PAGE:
One of the strongest voices to speak out against depleted Uranium has been the man the Pentagon originally sent in to Iraq to assess the situation. Dr. Doug Rokke, a 36-year Army Veteran, didn’t start out as a peacenik. He gladly bombed Vietnam. It took going to Iraq to snap him into a conversion experience. He said: “When I went in as the director of the DU project, my total intention was to ensure that the military could use uranium munitions in combat, simply because the job is to kill and destroy. And what I found out, when I did the research, is that you can’t use them because you can’t clean up and you can’t do the medical. I reached that conclusion and I told them so. I can guarantee you that they didn’t like that conclusion coming from their expert. They were really, really unhappy.” Now he calls America’s use of radioactive weapons (let’s forget this “depleted uranium” jazz and call a spade a spade) a “war crime.” Because he has refused to be silent about his findings, Dr. Rokke is no longer one of the Army’s top Nuclear Medical Science Officers; he is teaching high school science in Illinois.

Let’s consider for a moment the effects of these radioactive weapons. Uranium is a very dense, but soft, metal, and it has the peculiar quality of being pyrophoric—it burns—that is, oxidizes—at a low enough temperature so that the friction of the shell traveling through the air is enough to ignite it, spreading radioactive ash in its wake. Because it is so dense, it is used for what are called “armor piercing” shells. When the U.S. shot up the Iraqi army’s retreat from Kuwait in 1991, the reason all those vehicles caught fire and burned so intensely is that they were hit with uranium shells. Now the U.S. is using radioactive weapons in a counterinsurgency operation, against people who do not have tanks or armor. What’s going on here? What’s wrong with this picture? Why are they using armor piercing shells on people who don’t have armor?

For the same reason the Bush junta ignores global warming, that’s why. If they admit it’s happening, then they have to do something about it, but they don’t want to do anything about it, because they welcome the catastrophic effects of both global warming and radioactive munitions. They think there are too many people in the world, and this, they think, is a good way to get rid of some of the surplus—not just Iraqis, and any of those unpleasant brown-skinned people who live downwind from them, but also lower-class Americans who have nothing better to do with their lives than join the Army. That’s why they won’t recognize the real nature of Gulf War syndrome, why they treat it pyschiatrically as post-traumatic stress syndrome when they treat it at all, why the VA has had its funds cut and soldiers are having their benefits cut and being denied the right to vote by the same Republifascist legislators who cynically claim that they are the ones who “support our troops.” What lying scum.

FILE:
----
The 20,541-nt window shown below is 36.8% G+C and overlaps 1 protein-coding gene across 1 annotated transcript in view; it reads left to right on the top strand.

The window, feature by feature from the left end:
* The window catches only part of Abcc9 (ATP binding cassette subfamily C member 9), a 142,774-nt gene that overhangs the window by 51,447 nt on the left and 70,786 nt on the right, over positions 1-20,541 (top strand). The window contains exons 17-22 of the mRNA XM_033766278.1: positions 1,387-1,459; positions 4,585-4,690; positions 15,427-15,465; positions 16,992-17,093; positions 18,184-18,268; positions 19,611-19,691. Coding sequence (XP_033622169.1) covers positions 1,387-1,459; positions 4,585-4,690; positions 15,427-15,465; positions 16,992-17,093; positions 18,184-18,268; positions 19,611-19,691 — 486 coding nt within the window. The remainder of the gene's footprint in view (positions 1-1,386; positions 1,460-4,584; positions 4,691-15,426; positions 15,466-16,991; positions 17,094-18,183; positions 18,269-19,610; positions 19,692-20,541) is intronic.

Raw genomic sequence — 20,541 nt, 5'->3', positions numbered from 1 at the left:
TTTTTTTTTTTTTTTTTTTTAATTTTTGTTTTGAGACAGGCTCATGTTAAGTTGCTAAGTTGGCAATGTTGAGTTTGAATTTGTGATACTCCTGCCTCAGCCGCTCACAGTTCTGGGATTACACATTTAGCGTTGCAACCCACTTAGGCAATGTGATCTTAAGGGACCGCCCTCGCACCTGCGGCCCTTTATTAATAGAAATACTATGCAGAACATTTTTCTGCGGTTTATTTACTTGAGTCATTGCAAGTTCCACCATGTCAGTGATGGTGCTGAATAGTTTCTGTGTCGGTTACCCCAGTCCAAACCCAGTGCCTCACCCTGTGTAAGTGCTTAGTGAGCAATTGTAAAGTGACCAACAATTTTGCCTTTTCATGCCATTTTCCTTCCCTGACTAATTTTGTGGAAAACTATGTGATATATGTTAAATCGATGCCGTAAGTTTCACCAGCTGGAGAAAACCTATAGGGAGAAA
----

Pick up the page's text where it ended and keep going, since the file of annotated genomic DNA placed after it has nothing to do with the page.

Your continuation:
But the Bush junta, no matter how clever they think they are, still earn the title of “the gang that can’t think straight.” There is no wall in the air that will protect the continental United States and all its inhabitants, from the President on down, from those two thousand tons of radioactive uranium that we have unleashed. Chris Busby, who is a chemical physicist, a member of the British government’s radiation risk committee and a founder of the European Committee on Radiation Risk, said, “We used to think (DU) traveled up to a hundred miles. It looks like it goes quite around the planet.”

So…they’re not just mistreating a few ragheads in Guantanamo, folks. The Bush-Cheney junta’s callous, criminal disregard for human life is blowing radioactive uranium into your lungs and mine and everybody else’s. Everybody. Every man, woman and child on this planet. The gang that can’t think straight is poisoning its own grandchildren. I don’t think it gets any lower than that.

music: The Waterboys, “His Word Is Not His Bond